I find it hilarious when people spout off about how great the open-source movement is, how Microsoft is the stifling evil empire, then they go buy an iPhone and Macbook Pro. It’s a very common hypocrisy in the tech world, reminiscent of when people here in America decry communism, claim they don’t support human rights abuses, then go to Wallmart to fill up on cheap Chinese sweatshop goods. Good job funneling all your money to your moral polar opposite.
Sorry, back to my point.
Recent tech news this week was all about Amazon’s Kindle burning books by remote. People are outraged that they paid for something loaded with DRM and the company took access away leaving them high and dry. Again where these people 8 years ago when we said this is what will happen with DRM?
iPhone has a killswitch in it too, that can remotely cut an apps’ access to portions of the phone. It’s never been used like Kindle was, and it would only disable certain functionalities of the app but what happens if Apple decides that an app is a “Competitive Threat” and uses their power to tip the scales back in their favor. I’m sure some of you are scoffing that “Apple would never really use that!”
That’s what you said about the Kindle.
This is the problem with DRM and companies that are as restrictive as Apple (and apparently amazon). You’re voluntarily giving THEM the power to control what you can do with a device YOU own. By buying into these companies, their products, and their services you’re funding their modus operandi and killing those whose morals and policies may be more inline with your own.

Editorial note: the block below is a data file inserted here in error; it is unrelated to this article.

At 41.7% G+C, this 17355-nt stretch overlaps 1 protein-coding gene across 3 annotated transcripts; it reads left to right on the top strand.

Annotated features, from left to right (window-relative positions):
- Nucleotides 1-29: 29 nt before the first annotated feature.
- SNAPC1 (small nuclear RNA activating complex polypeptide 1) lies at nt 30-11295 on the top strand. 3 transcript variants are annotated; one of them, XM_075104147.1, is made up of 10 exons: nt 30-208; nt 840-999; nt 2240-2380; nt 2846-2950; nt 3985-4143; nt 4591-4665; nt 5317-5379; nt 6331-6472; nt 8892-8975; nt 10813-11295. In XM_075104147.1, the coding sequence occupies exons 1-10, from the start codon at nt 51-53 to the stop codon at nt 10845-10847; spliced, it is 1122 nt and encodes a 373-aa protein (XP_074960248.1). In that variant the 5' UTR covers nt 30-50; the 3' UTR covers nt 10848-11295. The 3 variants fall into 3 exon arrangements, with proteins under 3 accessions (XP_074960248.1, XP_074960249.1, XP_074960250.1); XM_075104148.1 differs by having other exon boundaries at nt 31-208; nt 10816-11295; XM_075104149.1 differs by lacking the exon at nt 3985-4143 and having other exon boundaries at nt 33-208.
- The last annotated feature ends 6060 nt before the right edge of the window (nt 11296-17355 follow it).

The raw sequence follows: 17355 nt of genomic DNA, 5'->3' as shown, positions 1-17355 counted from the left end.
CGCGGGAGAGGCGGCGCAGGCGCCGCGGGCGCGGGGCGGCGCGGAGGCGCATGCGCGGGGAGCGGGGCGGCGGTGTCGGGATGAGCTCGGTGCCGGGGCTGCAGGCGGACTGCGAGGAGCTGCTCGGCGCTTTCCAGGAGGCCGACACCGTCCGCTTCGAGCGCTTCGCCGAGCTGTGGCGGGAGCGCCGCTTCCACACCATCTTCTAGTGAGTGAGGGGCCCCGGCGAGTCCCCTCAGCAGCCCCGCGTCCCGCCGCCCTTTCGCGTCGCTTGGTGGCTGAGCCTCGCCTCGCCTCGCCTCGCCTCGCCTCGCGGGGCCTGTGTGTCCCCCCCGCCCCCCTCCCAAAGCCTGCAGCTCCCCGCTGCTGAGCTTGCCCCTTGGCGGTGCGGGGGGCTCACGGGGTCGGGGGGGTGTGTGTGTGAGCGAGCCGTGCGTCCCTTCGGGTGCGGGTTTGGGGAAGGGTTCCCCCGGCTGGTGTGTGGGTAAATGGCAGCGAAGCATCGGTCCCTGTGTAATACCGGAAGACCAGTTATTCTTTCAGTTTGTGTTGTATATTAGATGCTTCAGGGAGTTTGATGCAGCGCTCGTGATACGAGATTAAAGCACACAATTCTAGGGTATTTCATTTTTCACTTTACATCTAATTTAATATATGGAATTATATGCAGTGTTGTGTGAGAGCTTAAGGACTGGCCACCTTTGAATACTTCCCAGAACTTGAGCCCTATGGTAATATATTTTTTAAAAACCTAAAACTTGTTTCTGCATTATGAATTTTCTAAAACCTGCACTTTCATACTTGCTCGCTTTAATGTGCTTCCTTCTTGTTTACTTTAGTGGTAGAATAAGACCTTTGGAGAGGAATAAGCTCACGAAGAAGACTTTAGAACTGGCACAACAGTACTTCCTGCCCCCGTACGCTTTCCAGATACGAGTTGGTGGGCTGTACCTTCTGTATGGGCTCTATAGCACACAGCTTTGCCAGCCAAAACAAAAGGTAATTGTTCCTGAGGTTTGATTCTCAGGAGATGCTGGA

No company is perfect, but when you give your $500 of support to a company will it be to one that allows you the freedom to do as you like, or to the company that tells you what to like?
A new fad showing up among smartphone users is “Augmented Reality”; think of it as the way The Terminator sees the world. You look at something and all its stats flash into view, allowing you steal the right sized clothes off their owner, hotwire a motorcycle, and hunt down John Connor.
Unfortunately reality isn’t as cool or as useful. Right now we can take a phone with a camera and depending where you face it will overlay what subway stations are in that direction. Using location software like Google Latitude to map where friends are it would be possible to overlay the location of your friends like this too (except Latitude doesn’t work in the background so you have to kill it to see others, if they do the same nobody can see each other).
There are problems in reality us techies tend to ignore that stop this from being a true “killer app” and instead just a gimmick.